When do you take that initial required minimum distribution, and does that take care of all of that calendar year?

It depends, the article says. If you turned 70½ last year and waited until this year to take all or part of your first required minimum distribution, you would still need to take your 2014 required minimum distribution by Dec. 31st of 2014. Likewise, withdrawals above and beyond the minimum in one year do not count toward required distributions in future years-you cannot apply it forward.

In which year is that first distribution taxable?

The Wall Street Journal article says the basic answer is that the initial distribution is taxable in the year it is taken. So if you delayed taking it until 2014, the taxable portion of both your initial distribution and your 2014 distribution must be reported as income on your 2014 tax return. If those withdrawals are large enough, it could put you in a higher tax bracket this tax year. The financial institution that administers your IRA should be able to calculate your required minimum distribution and your IRA balance as of the previous year’s end. Some IRA administrators will automatically calculate your required minimum distribution and then transfer it to an account of your choice, the WSJ says.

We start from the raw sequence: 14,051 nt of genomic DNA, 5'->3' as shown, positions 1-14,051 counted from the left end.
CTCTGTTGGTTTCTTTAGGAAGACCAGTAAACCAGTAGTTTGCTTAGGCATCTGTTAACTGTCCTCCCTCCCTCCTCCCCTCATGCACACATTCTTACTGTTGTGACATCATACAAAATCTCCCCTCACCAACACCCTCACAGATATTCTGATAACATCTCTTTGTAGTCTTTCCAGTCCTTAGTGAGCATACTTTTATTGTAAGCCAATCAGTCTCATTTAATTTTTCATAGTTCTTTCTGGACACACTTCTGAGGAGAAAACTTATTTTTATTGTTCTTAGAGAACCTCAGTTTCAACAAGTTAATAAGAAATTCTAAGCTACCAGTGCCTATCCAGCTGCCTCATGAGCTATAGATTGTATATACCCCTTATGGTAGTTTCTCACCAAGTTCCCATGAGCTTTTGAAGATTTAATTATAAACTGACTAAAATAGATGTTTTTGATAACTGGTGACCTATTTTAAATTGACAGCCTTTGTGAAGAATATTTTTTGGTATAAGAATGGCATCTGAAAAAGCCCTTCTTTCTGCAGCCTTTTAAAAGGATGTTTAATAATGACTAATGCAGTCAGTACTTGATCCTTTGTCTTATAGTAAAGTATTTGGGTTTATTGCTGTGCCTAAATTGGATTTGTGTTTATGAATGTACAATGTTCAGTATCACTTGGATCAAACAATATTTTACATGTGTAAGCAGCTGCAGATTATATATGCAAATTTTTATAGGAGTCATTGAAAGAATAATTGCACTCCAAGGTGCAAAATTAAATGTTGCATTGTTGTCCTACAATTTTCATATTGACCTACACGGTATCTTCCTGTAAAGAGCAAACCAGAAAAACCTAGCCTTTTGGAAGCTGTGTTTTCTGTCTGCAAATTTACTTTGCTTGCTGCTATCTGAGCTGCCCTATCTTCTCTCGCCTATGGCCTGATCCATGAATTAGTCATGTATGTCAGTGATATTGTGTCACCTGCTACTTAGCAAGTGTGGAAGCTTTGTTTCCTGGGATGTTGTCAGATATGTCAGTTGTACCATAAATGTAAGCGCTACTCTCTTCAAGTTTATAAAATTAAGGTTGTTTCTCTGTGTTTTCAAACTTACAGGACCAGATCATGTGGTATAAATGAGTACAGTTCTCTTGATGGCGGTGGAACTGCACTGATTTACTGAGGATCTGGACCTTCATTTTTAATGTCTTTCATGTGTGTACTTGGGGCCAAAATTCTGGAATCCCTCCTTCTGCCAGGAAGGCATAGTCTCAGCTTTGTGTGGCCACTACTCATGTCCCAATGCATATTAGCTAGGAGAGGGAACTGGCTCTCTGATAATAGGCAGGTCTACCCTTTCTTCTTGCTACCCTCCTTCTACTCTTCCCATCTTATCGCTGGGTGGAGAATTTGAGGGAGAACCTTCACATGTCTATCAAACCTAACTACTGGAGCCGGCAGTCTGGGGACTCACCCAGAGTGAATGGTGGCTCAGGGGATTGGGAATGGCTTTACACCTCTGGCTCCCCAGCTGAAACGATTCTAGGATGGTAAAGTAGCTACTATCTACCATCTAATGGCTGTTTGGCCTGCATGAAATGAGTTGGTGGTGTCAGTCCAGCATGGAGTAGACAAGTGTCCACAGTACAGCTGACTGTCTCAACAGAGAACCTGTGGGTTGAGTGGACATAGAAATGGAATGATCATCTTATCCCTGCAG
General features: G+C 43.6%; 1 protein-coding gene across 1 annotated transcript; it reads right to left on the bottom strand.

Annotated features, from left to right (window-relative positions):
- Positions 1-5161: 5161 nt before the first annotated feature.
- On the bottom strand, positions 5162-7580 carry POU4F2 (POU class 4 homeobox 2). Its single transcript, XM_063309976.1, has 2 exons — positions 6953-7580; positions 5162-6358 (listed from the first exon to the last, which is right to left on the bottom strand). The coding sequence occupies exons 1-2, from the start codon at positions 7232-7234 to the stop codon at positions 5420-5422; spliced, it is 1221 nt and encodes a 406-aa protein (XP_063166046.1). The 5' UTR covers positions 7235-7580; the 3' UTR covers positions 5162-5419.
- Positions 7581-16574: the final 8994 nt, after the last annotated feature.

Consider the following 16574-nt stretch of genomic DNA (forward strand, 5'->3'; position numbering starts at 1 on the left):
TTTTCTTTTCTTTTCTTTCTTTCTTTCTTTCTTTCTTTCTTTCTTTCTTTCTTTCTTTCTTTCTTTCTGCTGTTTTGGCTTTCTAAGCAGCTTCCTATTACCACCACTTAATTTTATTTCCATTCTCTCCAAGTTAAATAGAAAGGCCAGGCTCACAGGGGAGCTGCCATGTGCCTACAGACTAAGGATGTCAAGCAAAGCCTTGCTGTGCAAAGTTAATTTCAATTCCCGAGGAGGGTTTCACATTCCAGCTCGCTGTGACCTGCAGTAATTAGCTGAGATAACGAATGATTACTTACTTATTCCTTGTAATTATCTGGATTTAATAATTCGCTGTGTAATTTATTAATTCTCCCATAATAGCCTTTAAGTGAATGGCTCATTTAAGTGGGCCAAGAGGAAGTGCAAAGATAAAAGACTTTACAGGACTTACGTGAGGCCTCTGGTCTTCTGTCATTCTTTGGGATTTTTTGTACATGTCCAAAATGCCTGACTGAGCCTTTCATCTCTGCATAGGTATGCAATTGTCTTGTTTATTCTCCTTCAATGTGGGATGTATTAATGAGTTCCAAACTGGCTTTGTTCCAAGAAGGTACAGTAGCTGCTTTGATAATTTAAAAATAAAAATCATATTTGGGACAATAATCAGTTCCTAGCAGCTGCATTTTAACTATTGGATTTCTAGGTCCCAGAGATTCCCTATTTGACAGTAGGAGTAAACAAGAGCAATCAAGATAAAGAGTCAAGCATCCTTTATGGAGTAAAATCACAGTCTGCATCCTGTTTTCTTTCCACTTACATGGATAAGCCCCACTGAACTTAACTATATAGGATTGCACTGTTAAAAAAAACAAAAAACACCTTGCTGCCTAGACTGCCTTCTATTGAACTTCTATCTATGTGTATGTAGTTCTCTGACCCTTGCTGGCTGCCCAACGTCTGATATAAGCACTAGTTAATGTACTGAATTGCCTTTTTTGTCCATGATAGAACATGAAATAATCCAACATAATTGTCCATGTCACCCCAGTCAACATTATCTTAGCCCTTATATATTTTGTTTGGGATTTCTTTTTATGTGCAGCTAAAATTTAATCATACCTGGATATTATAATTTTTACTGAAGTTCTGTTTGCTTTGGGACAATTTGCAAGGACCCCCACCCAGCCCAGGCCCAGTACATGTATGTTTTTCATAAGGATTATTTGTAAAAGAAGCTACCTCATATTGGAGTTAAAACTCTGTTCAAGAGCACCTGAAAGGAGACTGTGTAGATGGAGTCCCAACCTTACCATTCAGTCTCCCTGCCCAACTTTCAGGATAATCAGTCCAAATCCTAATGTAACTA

Can one have the financial institution that handles his IRA withhold the tax on his distribution, and, if so, whether the tax itself would still count toward his required minimum distribution amount?

Yes to both parts of this question. In fact, unless you request otherwise, your IRA administrator must withhold federal (and, if applicable, state tax on your distribution), along with reporting withdrawals and any taxes withheld to you and the IRS on Form 1099-R.

Questions about IRA distributions, tax ramifications, and planning for retirement should be directed to an experienced estate planning attorney. He or she will be able to help you put together the best strategy based on your needs and objectives.

For more information, please visit my estate planning website.

Philip J. Kavesh
Nationally recognized attorney helping clients with customized estate planning guidance for over 40 years.
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